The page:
Mapping and Visualization

What’s New in Web AppBuilder for ArcGIS (September 2016)

The astrological sign for people who are born in September is Virgo – the 6th sign in the zodiac. Virgos are typically known to be analytical, kind, hardworking and practical. They also like to do detailed work and want to improve things. With this September update, the main theme was to improve the user experience for several popular widgets based on feedback from the Web AppBuilder user community. Like Virgos, we are always striving to make things better in Web AppBuilder.

Edit widget – The biggest enhancement is the much requested ability to edit related records with the Edit widget. When feature layers with related tables are accessed, you have the option to enable editing on the related tables when configuring the widget. The widget supports editing from origin to destination tables for “one-to-one” and “one-to-many” relationships.

Filter and Group Filter widgets – Both of these widgets now include the option to remove any preset filters that were defined in the web map. This may be useful in cases where you access a web map that shows a specific data subset. For example, a web map that only displays cities with populations of 100,000 or less; but it uses a web service that contains cities with greater populations. By removing any filters set in the web map, you can now work with all of its data. Continuing the example, when web map filters are removed, it allows you to access all cities, even those with populations above 100,000. You could then apply your own filters to the data, based on the entire dataset.

Filter and Query widgets – Both of these widgets now support filtering unique values based on previous expressions, if the widget has more than one expression. As you enter criteria for the first expression, the widget begins to generate a subset of results, then as you input the criteria for the second expression, it will only be applied on the previously returned subset. This greatly improves the user experience for both these widgets, because it reduces the number of returned results even before you execute the filter or query.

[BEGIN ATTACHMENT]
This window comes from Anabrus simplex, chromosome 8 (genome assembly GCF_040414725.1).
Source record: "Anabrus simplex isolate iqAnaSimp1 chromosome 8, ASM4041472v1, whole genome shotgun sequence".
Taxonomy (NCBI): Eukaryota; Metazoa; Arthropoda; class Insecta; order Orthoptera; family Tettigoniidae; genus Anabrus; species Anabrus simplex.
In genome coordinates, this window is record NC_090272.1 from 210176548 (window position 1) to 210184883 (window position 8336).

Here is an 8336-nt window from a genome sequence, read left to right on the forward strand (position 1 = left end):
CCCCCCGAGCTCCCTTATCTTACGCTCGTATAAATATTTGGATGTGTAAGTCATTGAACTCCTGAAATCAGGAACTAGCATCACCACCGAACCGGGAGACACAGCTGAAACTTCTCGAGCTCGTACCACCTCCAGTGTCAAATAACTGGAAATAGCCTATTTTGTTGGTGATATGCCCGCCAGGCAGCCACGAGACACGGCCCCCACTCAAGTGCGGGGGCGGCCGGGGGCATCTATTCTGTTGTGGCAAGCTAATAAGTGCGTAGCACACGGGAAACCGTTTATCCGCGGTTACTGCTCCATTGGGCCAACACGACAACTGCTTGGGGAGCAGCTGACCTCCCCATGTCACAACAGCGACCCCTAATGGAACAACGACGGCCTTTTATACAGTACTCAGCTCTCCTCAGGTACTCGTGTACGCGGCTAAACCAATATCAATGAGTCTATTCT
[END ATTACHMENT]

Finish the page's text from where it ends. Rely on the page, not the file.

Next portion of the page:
In the figure above, a Query widget is configured on the Cities layer with two expressions. The first finds cities with populations greater than 250,000 (by default); the second searches for a specific city by name. In the center graphic, when the expression to find cities with populations greater than 1,000,000 is entered into the Query widget, the second expression will only be applied to the results subset returned by the first expression. In other words, only cities with a population greater than 1,000,000 will appear in the dropdown list of the second expression. Once both expressions are filled in, you can run the query.

Near Me widget – Its user experience has been improved: layers with zero results returned will no longer be displayed in the results list. We’ve also reduced the number of clicks to view returned results.

Search widget – A new option called “local search” enables you to set a minimum map scale for the widget. It is meant to work with the Esri World Locator service. When you perform a geocode search, returned results are ranked based on how closely they match the geocode request. You can now control the threshold map scale that helps to prioritize the returned results.

For example, when the map display zooms to a map scale that is equal to or greater than the minimum scale (in this case 1:300,000), then the results of the geocode will prioritize (and therefore give a higher ranking) to returned results for features that are within the minimum map scale. This is useful for when you want the search to occur within a smaller area. This option is disabled for custom locator services.

Select widget – Based on many user requests, we have added more feature selection tools. Now you can select features with a polyline, polygon, and a circle in addition to the rectangle select tool.

Smart Editor widget – Some enhancements include: the option to restrict editing to just the feature owner; checks if the signed in user belongs to an editing role, if not the widget will be disabled; and the template picker is based on layer visibility.

Splash widget – Its configuration options have been extended to enable you to create more customized splash screen displays. More options for configuring the appearance include the ability to specify its size, background, transparency, button and text colors.

For 3D web apps, the 3DFx widget has a new visualization type for area extrusions, which can provide some new unique visualizations. In the figure below, it shows world populations for each country. Currently, the visualization is limited to a single color, but we’re looking into extending the rendering capabilities of the 3DFx widget in a future release.

Lastly, Web AppBuilder web apps now fully support ArcGIS Online groups with the update capability that enables its members to update all items in the group. This means that one or more group members can collaborate to create and modify web apps.

We think you’ll like many of these new features.

Sincerely,
The Web AppBuilder for ArcGIS Dev team

About

Derek is a Technology Evangelist on the Apps Product Management team. He's involved with requirements gathering, software development, and product marketing. Follow on Twitter: @GIS_Bandit

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